Wrestling with Demons: A History of Rabbinic Attitudes to Demons, I documented how most authorities accepted the reality of demons (and for understandable reasons). Several authorities, however, rejected the existence of demons, notwithstanding the fact that Chazal believed in their existence. The most prominent of these was Rambam. While many religious authorities did not accept that Rambam denied the existence of demons, this appears to have been because they could not accept it, due to their own religious convictions - I have yet to discover a scholar who does not believe in demons, and yet thinks that Rambam did believe in them. But there were certainly plenty of authorities who recognized that Rambam denied the existence of demons - most significantly, the Vilna Gaon.
The topic of demons is of some relevance to the topic of Chazal and science. After all, here we have Rambam and other Rishonim denying the existence of creatures whose existence was attested to by Chazal. For most of us, however, when considering Rambam's attitude to Chazal and science, it's not especially significant to look at his view on demons. The reason for this is that Rambam already wrote explicitly in the Guide that "You must, however, not expect that everything our Sages say respecting astronomical matters should agree with observation, for mathematics were not fully developed in those days; and their statements were not based on the authority of the Prophets, but on the knowledge which they either themselves possessed or derived from contemporary men of science." There is every reason to presume that if this is what Rambam felt about astronomy - an area of science with great relevance to Torah and halachah - all the more so would this be true of other areas of science.
On the other hand, for Rabbi Moshe Meiselman, Rambam's position on demons would be extremely relevant. This is because Rabbi Meiselman denies that the quotation above from the Guide demonstrates that Rambam believed Chazal to be limited to the science of their era. He insists - extremely unreasonably, as I have demonstrated previously - that Rambam was only saying that Chazal erred in a few limited cases of astronomy. With everything else that Chazal said, Rabbi Meiselman claims, Rambam believes that Chazal were correct.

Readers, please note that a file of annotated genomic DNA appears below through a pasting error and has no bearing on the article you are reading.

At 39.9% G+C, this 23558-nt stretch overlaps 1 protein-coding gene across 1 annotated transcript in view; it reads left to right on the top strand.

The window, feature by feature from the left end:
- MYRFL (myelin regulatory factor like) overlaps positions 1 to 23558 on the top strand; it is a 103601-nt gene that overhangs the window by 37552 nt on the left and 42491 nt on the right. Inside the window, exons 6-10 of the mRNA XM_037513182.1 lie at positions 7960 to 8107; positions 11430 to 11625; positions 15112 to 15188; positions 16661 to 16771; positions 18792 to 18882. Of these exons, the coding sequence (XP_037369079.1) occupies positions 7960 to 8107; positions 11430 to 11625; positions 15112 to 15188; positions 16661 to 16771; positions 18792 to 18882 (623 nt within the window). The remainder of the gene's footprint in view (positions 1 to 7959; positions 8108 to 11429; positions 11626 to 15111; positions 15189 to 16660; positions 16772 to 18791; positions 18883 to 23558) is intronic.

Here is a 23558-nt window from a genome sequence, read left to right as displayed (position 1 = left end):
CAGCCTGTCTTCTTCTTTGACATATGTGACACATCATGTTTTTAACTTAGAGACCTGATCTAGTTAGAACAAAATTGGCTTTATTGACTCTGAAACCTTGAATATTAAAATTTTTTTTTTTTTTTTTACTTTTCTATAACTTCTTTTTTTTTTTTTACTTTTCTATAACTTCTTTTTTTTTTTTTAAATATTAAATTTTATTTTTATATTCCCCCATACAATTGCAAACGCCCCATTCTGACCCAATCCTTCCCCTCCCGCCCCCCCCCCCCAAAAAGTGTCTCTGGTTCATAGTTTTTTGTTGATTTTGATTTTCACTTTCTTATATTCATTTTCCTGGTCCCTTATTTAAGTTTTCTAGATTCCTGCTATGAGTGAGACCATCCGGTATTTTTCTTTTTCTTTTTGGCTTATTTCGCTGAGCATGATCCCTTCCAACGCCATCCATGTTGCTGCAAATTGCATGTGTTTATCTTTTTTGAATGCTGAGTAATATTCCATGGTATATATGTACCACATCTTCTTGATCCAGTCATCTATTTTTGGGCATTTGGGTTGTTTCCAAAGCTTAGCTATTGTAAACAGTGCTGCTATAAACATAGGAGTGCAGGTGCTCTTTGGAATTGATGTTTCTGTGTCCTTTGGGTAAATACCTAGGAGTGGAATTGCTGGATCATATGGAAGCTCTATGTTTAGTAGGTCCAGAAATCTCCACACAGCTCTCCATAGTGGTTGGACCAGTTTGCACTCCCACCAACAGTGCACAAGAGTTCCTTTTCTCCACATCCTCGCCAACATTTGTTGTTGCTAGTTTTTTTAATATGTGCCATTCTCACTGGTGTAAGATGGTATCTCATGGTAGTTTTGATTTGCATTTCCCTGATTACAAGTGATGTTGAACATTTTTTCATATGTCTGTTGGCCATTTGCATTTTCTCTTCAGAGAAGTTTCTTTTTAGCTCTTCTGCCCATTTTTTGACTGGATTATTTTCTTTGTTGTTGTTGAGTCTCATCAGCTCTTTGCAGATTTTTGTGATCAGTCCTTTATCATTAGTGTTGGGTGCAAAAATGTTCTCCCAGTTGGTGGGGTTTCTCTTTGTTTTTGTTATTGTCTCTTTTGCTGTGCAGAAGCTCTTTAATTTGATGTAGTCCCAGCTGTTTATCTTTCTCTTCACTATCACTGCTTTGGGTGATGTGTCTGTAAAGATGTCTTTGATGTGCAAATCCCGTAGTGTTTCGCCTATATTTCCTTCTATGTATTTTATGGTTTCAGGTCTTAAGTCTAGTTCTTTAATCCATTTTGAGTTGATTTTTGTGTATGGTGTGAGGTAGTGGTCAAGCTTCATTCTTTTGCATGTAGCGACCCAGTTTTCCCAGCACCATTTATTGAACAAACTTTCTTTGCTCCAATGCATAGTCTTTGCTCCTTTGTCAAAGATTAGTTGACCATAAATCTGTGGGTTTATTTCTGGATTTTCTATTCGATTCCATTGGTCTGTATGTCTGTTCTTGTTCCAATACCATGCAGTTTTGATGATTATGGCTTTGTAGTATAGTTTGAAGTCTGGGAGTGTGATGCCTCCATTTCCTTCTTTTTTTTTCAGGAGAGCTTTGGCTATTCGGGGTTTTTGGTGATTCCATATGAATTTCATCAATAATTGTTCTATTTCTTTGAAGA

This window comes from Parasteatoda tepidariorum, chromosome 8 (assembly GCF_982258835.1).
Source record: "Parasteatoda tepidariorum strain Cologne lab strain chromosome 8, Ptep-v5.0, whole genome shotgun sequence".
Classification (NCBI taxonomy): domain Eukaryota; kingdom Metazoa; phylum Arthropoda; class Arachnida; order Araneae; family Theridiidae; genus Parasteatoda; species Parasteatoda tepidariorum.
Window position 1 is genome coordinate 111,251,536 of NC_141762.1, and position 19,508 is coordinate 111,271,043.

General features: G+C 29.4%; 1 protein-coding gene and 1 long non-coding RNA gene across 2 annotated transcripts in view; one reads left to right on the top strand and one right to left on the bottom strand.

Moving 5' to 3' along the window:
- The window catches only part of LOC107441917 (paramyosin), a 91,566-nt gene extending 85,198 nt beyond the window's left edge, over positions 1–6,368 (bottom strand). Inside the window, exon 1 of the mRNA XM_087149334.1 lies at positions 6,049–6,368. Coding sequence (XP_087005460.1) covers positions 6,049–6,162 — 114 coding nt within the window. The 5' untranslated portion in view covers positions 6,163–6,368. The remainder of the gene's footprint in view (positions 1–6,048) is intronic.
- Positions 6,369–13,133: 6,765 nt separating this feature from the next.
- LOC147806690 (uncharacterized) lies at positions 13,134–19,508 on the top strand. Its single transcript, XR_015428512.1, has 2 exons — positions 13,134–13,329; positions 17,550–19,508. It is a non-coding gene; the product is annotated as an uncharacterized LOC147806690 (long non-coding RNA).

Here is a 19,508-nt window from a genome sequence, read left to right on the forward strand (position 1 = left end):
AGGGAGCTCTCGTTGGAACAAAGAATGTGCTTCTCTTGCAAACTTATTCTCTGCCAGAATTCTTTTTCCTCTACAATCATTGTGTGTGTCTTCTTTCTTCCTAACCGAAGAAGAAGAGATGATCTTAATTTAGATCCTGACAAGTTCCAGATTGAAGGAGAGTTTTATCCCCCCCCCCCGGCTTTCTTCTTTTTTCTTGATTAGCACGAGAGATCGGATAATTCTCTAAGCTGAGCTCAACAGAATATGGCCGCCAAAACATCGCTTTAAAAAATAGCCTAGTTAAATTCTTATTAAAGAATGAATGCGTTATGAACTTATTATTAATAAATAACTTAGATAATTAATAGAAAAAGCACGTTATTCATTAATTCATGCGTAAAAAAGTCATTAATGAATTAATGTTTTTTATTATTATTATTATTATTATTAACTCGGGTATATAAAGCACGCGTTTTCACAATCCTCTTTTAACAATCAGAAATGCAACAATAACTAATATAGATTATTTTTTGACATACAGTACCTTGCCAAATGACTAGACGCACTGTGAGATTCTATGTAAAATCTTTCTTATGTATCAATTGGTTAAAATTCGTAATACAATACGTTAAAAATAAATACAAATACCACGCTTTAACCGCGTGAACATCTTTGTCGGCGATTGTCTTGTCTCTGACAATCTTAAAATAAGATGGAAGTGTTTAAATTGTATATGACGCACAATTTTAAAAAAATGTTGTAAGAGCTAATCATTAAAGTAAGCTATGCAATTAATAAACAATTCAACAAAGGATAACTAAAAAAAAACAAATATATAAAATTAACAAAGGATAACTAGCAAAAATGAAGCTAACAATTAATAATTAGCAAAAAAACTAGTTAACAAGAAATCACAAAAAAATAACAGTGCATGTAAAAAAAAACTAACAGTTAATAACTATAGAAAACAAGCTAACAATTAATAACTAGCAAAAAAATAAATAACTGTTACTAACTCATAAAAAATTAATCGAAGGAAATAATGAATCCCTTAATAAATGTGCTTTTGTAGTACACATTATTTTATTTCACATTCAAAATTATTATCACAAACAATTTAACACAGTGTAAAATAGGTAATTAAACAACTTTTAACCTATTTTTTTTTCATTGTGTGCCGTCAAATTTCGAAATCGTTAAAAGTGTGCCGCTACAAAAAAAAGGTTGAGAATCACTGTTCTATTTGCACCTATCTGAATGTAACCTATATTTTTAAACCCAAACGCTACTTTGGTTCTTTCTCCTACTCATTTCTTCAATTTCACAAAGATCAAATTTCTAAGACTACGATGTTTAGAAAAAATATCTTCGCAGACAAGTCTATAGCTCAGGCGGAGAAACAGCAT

Furthermore, the existence of demons, as the Vilna Gaon makes clear, is inherently related to other supernatural phenomena such as segulos. Rabbi Meiselman devotes an entire chapter to the topic of Rambam and segulos, which he states to be of relevance to the topic of Torah and science, since it demonstrates Rambam's views regarding non-scientific phenomena. Rabbi Meiselman claims that Rambam did indeed believe in the efficacy of segulos - and he further argues that this is the "mainstream view." However, while Rashba - who was passionately committed to the existence of non-scientific phenomena - did indeed ascribe this view to Rambam, numerous others understood that Rambam denied the efficacy of segulos.
In a recent post at Torah Musings, Rabbi Gil Student states that although Rabbi Meiselman claims that Rashba's interpretation of Rambam “was adopted by many other authorities,” Rabbi Meiselman does not name any, and Rabbi Student does not know of any. Rabbi Student further points out that despite Rabbi Meiselman's claim that the view of Radvaz, that Rambam denied the efficacy of segulos, was “not adopted by any other major interpreter of the Rambam," it was actually echoed by no less than the Chida and the Vilna Gaon, amongst others.
I do not know if Rabbi Meiselman considers himself wiser than the Vilna Gaon and all the other authorities who stated that Rambam denied the existence of demons and segulos. However, even if he considers them to be wrong, he should still acknowledge the existence of their views.
The reason why he doesn't acknowledge their views is obvious. It's because they fatally flaw his entire book, which is dedicated to claiming that no mainstream figure ever held that Chazal could be wrong in their claims about the world.
UPDATE - In the comments section, it was pointed out to me that the Vilna Gaon accuses Rambam of falsely reinterpreting the Gemara, not of disputing it. Thus, the Vilna Gaon's statement would not be relevant to claims about Rishonim stating that Chazal were wrong.
Did Rambam believe himself to be disputing Chazal, or did he convince
himself that Chazal also did not believe in demons? I'm still looking
into it. On the one hand, it's impossible to imagine how one could
convince oneself that Chazal did not believe in demons. On the other
hand, Rambam certainly convinced himself of very strange things
regarding the Neviim.
If we consider the situation with
astrology, Rambam claims that only a few sages believed in it (whether
he was being diplomatic, or actually genuinely thought so, is an
interesting question that is difficult to answer). However, even if only
a few sages mistakenly believed in astrology or demons, that is still
fatal to Rabbi Meiselman's claims.